Young James Bond Movie Chances Get Disappointing Response From 007 Author


Charlie Higson, creator of the Young Bond book series, does not think his stories featuring a teenage James Bond will ever be adapted into films. Set in the 1930s and following a younger version of Ian Fleming’s famous spy, Higson’s series begins with 2005’s Silverfin in which the future 007 finds himself attending his first year at Eton College. The author would go on to pen four more books in the series, culminating in 2008’s By Royal Command which featured Bond’s eventual expulsion from Eton. Six years later, author Steve Cole picked up from Higson and continued the best-selling series with four more books.

Speaking with, Higson recently discussed the possibility of his Young Bond books being made into films. Suggesting that the original release of his novels coincided with attempts to relaunch the Bond franchise with Daniel Craig, producers likely did not wish to “muddy the waters” by promoting an alternate version of the character. Moving forward, the author still doubts there would be any interest in bringing his version of the character to the screen. Check out his comments below:

“When the Young Bond books came out… Eon automatically own all screen rights to Bond and back then they were relaunching Bond with Daniel Craig, [it was] set in the modern world, all of that, and the last thing they wanted was to muddy the waters with a series about a young Bond set in the 1930s.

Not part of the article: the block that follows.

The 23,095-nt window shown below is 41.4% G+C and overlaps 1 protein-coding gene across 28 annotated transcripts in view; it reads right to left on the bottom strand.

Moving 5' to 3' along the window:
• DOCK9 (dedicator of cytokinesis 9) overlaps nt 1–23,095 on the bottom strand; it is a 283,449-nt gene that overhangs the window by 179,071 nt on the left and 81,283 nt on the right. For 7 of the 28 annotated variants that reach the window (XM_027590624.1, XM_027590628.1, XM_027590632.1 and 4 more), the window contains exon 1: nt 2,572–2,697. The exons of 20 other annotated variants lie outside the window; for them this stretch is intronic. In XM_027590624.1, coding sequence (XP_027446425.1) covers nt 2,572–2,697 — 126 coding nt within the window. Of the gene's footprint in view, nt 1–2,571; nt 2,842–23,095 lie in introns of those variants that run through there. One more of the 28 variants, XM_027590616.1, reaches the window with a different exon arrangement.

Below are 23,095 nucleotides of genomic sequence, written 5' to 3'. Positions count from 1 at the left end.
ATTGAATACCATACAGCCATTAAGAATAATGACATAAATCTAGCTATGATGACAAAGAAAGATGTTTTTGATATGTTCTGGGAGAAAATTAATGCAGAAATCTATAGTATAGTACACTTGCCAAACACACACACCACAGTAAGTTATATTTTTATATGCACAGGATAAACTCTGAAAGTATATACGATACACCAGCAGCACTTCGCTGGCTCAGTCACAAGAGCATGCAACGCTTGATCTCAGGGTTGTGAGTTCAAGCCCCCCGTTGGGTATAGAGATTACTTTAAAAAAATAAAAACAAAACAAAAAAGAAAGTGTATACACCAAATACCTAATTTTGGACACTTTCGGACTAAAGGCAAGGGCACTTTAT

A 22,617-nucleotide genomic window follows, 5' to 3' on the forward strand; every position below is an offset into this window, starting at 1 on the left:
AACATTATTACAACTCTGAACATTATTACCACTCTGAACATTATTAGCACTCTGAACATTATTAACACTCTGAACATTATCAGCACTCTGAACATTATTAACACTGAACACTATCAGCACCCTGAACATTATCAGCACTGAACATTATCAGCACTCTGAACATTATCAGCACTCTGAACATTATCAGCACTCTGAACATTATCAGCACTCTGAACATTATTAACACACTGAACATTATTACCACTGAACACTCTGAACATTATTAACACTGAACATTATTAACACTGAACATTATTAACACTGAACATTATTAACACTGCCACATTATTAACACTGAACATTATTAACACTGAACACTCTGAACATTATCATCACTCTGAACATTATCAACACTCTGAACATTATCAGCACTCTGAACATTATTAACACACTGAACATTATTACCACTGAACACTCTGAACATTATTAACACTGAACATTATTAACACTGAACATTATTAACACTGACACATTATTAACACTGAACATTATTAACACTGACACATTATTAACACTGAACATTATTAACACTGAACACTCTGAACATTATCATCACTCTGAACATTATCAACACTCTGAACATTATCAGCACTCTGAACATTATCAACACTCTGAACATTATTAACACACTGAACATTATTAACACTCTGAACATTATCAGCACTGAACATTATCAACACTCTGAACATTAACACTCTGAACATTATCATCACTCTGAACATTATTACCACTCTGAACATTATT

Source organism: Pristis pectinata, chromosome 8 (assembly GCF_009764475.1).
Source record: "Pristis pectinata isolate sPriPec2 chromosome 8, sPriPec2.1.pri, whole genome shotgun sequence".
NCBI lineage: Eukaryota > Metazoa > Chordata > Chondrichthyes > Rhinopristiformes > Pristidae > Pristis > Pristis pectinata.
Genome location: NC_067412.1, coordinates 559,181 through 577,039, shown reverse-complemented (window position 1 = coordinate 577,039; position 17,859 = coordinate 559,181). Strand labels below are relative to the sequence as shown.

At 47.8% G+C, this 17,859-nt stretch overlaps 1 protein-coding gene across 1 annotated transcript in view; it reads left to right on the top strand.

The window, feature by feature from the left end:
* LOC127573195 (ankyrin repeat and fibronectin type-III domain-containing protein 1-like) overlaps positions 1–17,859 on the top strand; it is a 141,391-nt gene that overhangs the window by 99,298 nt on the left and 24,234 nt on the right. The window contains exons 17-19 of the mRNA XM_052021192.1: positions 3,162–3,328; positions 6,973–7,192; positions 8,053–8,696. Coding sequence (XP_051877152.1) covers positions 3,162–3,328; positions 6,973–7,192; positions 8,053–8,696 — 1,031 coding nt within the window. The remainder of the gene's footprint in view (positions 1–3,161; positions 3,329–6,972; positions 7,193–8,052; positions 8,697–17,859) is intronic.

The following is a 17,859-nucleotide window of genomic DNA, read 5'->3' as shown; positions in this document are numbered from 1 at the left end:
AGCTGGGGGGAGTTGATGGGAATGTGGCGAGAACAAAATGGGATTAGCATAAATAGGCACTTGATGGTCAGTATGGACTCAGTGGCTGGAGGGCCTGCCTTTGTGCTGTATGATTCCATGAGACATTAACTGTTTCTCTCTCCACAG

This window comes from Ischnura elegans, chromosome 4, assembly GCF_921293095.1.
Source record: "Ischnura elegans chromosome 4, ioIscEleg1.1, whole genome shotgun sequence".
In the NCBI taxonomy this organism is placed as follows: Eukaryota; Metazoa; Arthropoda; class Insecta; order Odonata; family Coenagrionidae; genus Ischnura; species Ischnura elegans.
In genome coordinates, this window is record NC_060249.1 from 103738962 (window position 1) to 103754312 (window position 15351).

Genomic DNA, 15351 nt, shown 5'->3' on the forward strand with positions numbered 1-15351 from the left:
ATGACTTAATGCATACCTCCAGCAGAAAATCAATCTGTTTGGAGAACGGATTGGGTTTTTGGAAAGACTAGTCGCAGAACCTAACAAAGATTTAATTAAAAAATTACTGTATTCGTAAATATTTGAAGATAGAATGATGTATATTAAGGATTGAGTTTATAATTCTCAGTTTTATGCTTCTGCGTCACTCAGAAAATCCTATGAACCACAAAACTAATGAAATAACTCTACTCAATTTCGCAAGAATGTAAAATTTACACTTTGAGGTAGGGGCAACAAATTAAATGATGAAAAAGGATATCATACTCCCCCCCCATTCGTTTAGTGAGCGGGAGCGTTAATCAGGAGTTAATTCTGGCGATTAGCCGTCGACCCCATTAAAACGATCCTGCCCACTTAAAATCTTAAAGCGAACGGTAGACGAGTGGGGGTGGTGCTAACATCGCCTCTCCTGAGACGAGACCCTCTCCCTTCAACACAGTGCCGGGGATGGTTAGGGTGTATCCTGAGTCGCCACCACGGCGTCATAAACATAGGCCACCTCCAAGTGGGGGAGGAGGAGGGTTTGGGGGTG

“But, you know, the world of media has evolved so much since then. The big thing now is ‘the universe’ – might they be planning a James Bond universe? Who knows? But they probably have no interest in making Young Bond.”

Why A Young Bond Television Series Might Be A Better Option

With 25 films under its belt and a cinematic history spanning 60 years, the James Bond series is undoubtedly one of the biggest and most successful movie franchises of all time. Recognized the world over and spawning a slew of imitators, even the very act of attempting to guess who will be the next James Bond has evolved into a favored pastime among the series’ passionate fanbase. With kind of success in mind, it would make sense that Amazon, as MGM’s new owner, might look to further expand the franchise beyond the main films.

While Higson is right in his supposition that having two different big-screen versions of Bond, one set in the modern era and another in the 1930s, might cause confusion, there is another option that could potentially offer viewers the best of both worlds. With Amazon already spending big on prestige spy series like Citadel, a Young Bond television series on Prime Video seems like a natural fit. Leaving modernized reworkings of 007 to the movies, a streaming series would allow Amazon to explore an alternate version of the character more closely related to Fleming’s original spy.

Between Higson’s and Cole’s young adult novels, there is already plenty of story fodder to inform multiple seasons of a Young Bond show. Moreover, the 1930s-era setting of their books could provide viewers with a unique perspective on the character that has never been shown on screen before. With any luck, Amazon might just see the potential in bringing Higson’s young James Bond to life.



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